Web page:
Contributing - GitHub for Organisations

This article is intended to guide you and your company through the process of setting up and making contributions to open source projects, as well as hosting your own repositories. The intent of this particular setup is to accredit and allow acknowledgement of a developers’ work, but retaining a control of what is published into the wilderness.

It is a process I have used successfully in the past, and although might seem long-winded as presented here, once you are accustomed to it, it is very fluent and simple to follow. The guide itself will walk you through elements relating exclusively to GitHub, but the concepts I’m sure can be carried over to alternatives so as BitBucket.

Please note, I natively type in British English but will throughout this article be referring to steps in GitHub which uses American English. I can but apologise apologize for the mix of spellings herein.


These first few steps you’ll want to be carried out by a development manager or lead developer, because this person will inherit administrative rights for your repositories. Once you’ve selected a good candidate to continue with this setup, hop on over to GitHub and either sign in, or create a new account if you don’t have one. This account should be for the individual but could be a generic managerial account for which the details can be passed on in the future (there are ownership transferral mechanisms available if you choose to go with an individual account).

Once you’re all signed up and logged in, find the organizations section in your account settings or click here to begin creating an account for your organisation. For most companies, the default “Open Source” free plan should be sufficient to get you going, though it’s worth noting that other plans are available should you require them in the future.

The wizard is self-explanatory so I won’t mollycoddle you through it. Once you have created your organisation, I recommend getting your teams set up. You’ll need to ask your developers for their GitHub usernames. You should allow your developers to use their personal usernames; enforcing some corporate based schema really doesn’t make sense here and will likely deduct from both the feeling of accomplishment and acknowledgement, as well as responsibility. Similarly, you may find that some developers have no interest in contributing to open source projects, which unless your actual company workflow requires, I would be reluctant to make mandatory.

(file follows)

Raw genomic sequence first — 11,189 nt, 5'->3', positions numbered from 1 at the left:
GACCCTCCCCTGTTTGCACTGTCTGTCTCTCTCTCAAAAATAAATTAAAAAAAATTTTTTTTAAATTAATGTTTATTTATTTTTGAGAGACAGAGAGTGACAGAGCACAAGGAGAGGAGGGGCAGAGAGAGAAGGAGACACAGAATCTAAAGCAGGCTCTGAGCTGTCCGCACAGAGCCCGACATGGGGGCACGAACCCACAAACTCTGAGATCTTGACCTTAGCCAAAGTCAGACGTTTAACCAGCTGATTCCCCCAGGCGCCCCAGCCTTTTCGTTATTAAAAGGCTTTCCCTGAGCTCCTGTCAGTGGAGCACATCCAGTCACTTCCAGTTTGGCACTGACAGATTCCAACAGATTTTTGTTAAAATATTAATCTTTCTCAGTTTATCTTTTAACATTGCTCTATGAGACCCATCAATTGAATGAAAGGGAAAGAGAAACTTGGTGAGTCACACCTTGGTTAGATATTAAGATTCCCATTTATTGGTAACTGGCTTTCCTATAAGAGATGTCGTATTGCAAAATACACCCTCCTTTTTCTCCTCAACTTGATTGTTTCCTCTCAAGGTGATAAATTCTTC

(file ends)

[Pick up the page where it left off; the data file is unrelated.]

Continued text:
Most companies very regularly use Open Source software in the shape of NuGet packages. Have you ever found a bug in your dependencies or missed a critical feature? Have you ever been forced to download and tinker the original source to fit your circumstance or worse, been forced to levy workarounds in absence of your desired feature?

Well it is time at last to start giving back to those from which your company has built upon. Thanks to a recent/upcoming change to Nuget packages it is becoming even easier to locate the source of your packages, but usually a quick google such as `xunit github’ will achieve the same result.

Once you’ve located the repository containing the source, hit the “fork” button in the top right, and choose your organisation for the destination. Voila, your organisation now has a fork of the code.

Although the process of making changes may vary slightly for you, here is a step by step guide of how we achieved it:

  1. Once you have come to an agreement that resources can be allocated to work on the open source project, developers should log in to GitHub and fork the project for themselves.
  2. The developer can now clone their own fork and begin development.
  3. Follow whatever your standard practice is for developing, committing changes to the developer’s own fork.
  4. When the developer believes they have completed the work, create a pull-request from their own fork, to the organisation’s fork.
  5. At this stage you can follow any standard code review practice you have in place, making sure the code meets your company’s standard.
  6. Many open source projects have their own guidelines and standards for contributions. Look for a Contrib file at the root of the repository or check the ReadMe if one is present.
  7. Once it is agreed that the code is good enough, you can merge the pull request into the organisation fork, and then open a pull request from the company’s fork, to the original repository.

All being well, your pull request will be accepted and the commit flow will clearly accredit both the company for the pull request, and also the developer(s) who worked on the code.

Going through these steps for your first few contributions may require you to refer back to this guide a few times, but it should quickly become quite fluent. You may decide that the process can be streamlined, some of the control and responsibility levied back upon the developers instead of line management. In any case, I hope this article helps you get the ball rolling!

Written on August 7, 2015